Sibley and colleagues reported a deep partial-thickness circumferential burn at the base of the ring finger in an auto mechanic maintenance worker treated with a full-thickness skin graft after three weeks of conservative management . They showed the promising result as our first case. The difference between our procedures was the interval between the onset of the injury and grafting surgery . It lasted one week in our case but three weeks in the study mentioned above. Both patients’ outcome was good, therefore it can be concluded that one week might be enough for a ring injury to undergo a full-thickness skin graft with good aesthetic results .
On the other hand, many investigators report that they treated electro thermal burn injuries conservatively [32-34]. Baruchin A.M. reported two cases of ring burn injury that were treated without any surgical intervention. They treated patients using an outpatient approach with daily repetitive washing, home physiotherapy, and routine clinic visits for physical examination. They reported that both patients healed uneventfully without any complication or contracture . Early surgical treatment is thought to have better results than conservative management. In general, a ring burn injury is rare, and there is no consensus about its standard management. Some researchers have suggested conservative medical management, while others prefer delayed surgical options, including partial or full-thickness graft, and others conducted the advancement flap technique .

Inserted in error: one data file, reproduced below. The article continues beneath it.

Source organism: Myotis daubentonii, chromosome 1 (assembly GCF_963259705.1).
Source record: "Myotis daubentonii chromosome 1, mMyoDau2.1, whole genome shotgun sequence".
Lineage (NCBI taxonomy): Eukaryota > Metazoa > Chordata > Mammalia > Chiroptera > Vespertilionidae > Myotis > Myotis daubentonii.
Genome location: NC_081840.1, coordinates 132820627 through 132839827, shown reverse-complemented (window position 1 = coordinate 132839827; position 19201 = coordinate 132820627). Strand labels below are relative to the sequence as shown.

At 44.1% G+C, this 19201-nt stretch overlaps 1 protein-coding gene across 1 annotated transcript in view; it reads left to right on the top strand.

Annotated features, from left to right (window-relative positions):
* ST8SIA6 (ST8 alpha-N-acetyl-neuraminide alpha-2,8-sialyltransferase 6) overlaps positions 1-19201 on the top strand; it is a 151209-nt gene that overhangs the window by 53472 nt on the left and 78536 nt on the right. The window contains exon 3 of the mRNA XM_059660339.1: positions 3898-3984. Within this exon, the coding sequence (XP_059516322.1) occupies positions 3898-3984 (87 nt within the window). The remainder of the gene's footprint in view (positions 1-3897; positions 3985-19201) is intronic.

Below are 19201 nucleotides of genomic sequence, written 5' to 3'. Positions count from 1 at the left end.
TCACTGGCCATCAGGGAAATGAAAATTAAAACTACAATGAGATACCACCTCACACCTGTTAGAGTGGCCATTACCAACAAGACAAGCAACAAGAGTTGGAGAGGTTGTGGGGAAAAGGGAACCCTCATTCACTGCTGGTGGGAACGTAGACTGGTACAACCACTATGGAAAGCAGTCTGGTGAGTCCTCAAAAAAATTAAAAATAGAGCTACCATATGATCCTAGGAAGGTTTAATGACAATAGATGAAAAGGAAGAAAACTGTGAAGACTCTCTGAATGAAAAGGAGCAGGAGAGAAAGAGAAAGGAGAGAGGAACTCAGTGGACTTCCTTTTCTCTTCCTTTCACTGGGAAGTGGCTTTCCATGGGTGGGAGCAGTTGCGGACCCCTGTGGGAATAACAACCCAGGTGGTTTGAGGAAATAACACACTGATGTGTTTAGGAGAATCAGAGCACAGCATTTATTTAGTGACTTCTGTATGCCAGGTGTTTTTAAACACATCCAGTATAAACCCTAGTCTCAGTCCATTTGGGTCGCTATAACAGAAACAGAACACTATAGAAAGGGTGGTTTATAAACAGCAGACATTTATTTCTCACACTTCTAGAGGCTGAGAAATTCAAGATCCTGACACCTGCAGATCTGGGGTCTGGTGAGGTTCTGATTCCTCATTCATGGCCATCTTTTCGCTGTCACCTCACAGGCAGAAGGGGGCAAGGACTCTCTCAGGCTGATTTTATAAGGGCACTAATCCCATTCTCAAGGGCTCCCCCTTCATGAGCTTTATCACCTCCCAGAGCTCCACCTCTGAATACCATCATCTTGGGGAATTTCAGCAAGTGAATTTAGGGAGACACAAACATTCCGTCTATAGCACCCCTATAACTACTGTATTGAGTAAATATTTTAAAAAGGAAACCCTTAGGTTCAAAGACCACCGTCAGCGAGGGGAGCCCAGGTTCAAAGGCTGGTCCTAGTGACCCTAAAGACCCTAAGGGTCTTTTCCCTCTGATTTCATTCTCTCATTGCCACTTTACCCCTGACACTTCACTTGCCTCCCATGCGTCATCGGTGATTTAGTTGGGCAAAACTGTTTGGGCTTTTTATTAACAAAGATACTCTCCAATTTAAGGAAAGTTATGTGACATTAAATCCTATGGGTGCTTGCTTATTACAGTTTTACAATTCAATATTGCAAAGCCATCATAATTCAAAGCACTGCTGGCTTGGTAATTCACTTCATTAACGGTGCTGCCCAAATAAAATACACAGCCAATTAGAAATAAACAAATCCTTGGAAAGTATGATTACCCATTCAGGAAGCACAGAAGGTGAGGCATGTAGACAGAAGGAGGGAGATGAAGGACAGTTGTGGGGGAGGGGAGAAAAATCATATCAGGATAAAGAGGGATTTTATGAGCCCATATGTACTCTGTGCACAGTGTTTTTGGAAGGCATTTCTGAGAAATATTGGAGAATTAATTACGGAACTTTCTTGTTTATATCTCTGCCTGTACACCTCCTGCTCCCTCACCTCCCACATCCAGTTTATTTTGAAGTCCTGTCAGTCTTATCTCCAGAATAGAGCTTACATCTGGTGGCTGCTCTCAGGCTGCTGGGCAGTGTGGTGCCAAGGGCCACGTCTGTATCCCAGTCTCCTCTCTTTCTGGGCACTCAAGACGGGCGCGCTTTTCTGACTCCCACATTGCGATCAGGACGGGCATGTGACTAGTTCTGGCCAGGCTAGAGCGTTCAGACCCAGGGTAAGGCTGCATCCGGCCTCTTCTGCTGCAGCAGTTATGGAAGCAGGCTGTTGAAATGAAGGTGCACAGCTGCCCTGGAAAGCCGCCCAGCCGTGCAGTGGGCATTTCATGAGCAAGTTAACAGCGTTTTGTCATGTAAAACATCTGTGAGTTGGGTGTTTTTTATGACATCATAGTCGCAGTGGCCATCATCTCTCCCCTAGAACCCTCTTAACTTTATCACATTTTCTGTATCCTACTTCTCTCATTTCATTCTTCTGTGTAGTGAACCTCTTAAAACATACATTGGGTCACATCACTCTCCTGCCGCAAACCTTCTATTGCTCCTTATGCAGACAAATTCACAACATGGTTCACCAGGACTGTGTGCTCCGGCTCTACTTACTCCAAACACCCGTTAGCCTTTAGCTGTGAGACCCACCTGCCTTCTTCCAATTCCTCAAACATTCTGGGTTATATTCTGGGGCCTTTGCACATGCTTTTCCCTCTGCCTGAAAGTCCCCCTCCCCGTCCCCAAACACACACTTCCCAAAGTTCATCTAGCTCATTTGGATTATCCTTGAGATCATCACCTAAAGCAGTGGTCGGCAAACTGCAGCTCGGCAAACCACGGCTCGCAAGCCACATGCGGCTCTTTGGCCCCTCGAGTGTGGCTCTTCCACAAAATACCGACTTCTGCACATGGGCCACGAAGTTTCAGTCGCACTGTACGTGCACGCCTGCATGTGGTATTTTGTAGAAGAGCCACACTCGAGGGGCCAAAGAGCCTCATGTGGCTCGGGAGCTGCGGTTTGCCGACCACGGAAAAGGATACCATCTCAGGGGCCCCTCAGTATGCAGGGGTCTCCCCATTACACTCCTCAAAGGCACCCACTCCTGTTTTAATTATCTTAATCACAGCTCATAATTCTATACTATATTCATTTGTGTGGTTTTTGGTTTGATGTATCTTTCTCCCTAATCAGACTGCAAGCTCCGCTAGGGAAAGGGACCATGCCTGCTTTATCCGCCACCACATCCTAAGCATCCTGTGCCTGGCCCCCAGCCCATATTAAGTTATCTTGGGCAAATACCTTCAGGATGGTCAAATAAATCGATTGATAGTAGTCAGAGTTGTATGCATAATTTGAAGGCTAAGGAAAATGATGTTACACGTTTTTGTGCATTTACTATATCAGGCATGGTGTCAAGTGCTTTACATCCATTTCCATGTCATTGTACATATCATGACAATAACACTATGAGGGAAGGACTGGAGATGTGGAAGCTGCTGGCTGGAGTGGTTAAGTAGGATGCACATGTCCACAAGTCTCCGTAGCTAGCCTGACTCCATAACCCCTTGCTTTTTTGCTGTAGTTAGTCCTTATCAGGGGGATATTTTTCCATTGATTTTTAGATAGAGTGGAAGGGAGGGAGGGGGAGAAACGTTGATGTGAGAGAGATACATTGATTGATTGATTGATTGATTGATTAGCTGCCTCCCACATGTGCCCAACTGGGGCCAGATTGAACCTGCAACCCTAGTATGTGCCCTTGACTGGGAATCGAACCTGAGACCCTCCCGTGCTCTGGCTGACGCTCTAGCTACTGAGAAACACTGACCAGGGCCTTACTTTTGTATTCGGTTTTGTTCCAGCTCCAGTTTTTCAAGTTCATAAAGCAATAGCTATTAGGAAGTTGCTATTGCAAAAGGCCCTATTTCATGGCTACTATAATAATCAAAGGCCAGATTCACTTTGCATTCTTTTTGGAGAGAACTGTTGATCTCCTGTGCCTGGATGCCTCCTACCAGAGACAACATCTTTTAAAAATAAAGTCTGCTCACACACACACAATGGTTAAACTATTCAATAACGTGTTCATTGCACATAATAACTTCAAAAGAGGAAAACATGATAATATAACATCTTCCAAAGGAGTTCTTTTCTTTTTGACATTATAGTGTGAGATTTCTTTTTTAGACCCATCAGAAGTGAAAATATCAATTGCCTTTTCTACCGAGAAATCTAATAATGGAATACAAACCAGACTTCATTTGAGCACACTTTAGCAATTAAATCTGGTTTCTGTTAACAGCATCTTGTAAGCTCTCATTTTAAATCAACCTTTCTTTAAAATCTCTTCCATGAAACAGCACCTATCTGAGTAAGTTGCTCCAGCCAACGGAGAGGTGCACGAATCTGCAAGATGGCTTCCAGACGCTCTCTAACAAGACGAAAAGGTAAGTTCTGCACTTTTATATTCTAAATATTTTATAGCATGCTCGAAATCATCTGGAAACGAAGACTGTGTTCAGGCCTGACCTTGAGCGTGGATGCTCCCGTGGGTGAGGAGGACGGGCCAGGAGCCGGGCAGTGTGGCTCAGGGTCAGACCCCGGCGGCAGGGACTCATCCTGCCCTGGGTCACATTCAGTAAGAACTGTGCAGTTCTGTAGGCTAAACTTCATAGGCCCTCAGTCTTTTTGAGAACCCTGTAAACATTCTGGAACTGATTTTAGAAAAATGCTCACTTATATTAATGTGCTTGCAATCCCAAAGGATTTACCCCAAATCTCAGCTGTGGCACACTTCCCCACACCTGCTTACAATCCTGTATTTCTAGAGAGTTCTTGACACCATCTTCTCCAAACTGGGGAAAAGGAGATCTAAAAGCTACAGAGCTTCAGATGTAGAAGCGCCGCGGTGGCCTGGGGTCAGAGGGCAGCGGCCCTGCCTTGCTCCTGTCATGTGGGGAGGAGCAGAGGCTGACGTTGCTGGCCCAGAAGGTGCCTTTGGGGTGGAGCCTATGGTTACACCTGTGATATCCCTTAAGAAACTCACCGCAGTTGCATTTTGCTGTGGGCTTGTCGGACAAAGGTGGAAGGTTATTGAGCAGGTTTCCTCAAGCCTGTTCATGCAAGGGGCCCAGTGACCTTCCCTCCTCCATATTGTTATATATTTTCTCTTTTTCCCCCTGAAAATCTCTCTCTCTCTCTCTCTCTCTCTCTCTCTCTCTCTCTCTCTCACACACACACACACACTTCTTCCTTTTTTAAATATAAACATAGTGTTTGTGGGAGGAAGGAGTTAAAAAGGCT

Our therapeutic approach was a full-thickness graft about the first case after a week and advancement flap for the second in the early post-injury period with a good outlook on long-term results. However, if the finger is not viable, amputation should be considered. If two or more adjacent fingers are involved, some fingers could be sacrificed based on patient condition, the surgeon's perspective, and preferences to reconstruct the others. However, we showed that early surgical debridement and reconstruction with graft and flap yieldepromising results. Each of the abovementioned therapeutic approaches has its risks and benefits. Meanwhile, it is essential to educate workers at risk of ring burn injury through electricity or heat. Therefore, rings, watches, or any jewelry in the workplace should be prohibited.
We would like to thank the patients who expressed their consent to participate in this medical study anonymously.
This research did not receive any specific grant from funding agencies in the public, commercial, or not-for-profit sectors.
All authors contributed toward data analysis, drafting and revising the paper and agreed to be responsible for all the aspects of this work.
Conflict of Interest
We have no conflicts of interest to disclose.
Hamidreza Alizadeh Otaghvar:
HOW TO CITE THIS ARTICLE
Mohammad Reza Arab, Hamidreza Alizadeh Otaghvar, Mostafa Dahmardehei, Aliakbar Jafarian, Amir Molaei, Javad Rajabi, Abdulreza Sheikhi, Maryam Milanifard. Medical Examination of Ring Burn Injury Management; Mini Literature Review, J. Med. Chem. Sci., 2022, 5(3) 400-405